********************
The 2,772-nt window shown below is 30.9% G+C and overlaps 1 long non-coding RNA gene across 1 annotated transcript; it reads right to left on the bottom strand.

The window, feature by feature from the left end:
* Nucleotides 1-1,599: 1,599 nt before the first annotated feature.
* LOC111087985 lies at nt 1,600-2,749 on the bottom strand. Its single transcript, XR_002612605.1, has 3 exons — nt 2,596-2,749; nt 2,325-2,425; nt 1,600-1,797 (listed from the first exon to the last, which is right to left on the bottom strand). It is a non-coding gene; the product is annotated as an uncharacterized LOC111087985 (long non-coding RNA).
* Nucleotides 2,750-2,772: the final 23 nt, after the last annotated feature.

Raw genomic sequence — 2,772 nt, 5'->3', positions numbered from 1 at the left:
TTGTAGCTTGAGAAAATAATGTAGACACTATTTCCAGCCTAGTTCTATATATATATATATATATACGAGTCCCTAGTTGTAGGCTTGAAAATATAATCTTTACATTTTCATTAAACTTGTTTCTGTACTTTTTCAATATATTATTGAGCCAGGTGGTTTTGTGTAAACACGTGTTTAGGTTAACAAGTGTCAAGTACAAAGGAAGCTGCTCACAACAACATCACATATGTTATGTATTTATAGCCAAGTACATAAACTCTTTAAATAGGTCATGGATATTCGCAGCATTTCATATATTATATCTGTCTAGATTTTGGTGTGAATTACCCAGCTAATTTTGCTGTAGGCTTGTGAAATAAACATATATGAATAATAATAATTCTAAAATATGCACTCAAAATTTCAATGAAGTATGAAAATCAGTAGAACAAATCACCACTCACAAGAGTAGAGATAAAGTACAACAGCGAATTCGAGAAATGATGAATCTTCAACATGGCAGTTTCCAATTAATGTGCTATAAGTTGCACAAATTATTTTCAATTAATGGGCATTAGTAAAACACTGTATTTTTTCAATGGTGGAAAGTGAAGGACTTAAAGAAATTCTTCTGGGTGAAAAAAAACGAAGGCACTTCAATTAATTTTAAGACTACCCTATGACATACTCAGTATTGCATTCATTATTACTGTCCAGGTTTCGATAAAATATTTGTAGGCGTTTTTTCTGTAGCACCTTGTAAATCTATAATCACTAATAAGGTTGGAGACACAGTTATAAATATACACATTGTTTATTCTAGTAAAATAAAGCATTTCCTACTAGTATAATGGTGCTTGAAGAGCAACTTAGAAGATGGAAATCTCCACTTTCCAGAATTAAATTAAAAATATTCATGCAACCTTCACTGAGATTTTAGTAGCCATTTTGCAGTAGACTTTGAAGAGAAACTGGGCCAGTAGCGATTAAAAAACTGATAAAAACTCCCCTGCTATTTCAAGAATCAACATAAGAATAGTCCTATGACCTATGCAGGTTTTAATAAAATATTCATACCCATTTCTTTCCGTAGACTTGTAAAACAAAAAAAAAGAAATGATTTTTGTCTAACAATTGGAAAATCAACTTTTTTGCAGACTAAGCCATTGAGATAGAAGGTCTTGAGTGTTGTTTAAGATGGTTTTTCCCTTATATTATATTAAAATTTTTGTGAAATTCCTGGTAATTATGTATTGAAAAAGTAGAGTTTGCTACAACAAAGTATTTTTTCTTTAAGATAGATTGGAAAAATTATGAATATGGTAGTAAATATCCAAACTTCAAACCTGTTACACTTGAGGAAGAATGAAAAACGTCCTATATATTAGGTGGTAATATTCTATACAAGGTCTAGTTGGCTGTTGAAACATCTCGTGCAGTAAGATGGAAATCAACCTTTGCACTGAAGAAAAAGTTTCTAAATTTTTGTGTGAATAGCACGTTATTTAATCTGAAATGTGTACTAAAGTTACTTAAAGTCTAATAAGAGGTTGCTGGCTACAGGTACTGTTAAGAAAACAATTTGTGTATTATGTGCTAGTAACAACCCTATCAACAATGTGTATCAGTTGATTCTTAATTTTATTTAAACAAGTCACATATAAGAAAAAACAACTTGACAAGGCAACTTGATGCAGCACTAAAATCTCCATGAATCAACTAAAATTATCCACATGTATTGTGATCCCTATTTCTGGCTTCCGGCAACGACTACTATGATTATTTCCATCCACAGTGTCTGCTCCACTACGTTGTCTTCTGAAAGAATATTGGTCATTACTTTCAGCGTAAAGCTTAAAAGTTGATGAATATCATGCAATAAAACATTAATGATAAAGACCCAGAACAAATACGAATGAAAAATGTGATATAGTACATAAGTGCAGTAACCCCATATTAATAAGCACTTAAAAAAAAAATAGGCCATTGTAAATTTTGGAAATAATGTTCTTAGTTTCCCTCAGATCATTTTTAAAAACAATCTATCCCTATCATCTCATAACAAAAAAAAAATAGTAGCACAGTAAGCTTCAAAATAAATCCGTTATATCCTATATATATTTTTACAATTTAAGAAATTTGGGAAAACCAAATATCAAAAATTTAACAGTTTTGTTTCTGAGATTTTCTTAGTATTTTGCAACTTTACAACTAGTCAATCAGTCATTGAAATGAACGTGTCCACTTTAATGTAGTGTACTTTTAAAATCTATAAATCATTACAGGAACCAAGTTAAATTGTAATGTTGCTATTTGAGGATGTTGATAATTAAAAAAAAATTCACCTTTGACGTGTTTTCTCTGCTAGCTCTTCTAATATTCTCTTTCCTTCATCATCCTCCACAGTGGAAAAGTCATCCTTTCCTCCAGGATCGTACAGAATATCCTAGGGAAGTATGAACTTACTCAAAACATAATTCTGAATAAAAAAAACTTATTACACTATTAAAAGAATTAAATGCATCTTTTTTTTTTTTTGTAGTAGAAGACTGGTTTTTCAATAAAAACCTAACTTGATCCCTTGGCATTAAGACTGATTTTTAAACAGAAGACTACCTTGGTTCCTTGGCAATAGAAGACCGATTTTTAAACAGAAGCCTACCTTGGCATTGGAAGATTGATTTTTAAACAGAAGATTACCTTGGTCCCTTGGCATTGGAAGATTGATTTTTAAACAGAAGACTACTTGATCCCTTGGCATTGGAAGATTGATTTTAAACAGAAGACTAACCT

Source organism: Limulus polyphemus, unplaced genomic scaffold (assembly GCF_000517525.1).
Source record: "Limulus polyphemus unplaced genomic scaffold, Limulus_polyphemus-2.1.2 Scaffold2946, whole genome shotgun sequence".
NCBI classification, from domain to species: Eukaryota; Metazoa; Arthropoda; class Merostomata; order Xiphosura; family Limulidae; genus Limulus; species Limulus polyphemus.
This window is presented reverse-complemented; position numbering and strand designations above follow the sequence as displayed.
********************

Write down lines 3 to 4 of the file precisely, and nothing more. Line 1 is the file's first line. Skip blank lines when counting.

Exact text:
* Nucleotides 1-1,599: 1,599 nt before the first annotated feature.
* LOC111087985 lies at nt 1,600-2,749 on the bottom strand. Its single transcript, XR_002612605.1, has 3 exons — nt 2,596-2,749; nt 2,325-2,425; nt 1,600-1,797 (listed from the first exon to the last, which is right to left on the bottom strand). It is a non-coding gene; the product is annotated as an uncharacterized LOC111087985 (long non-coding RNA).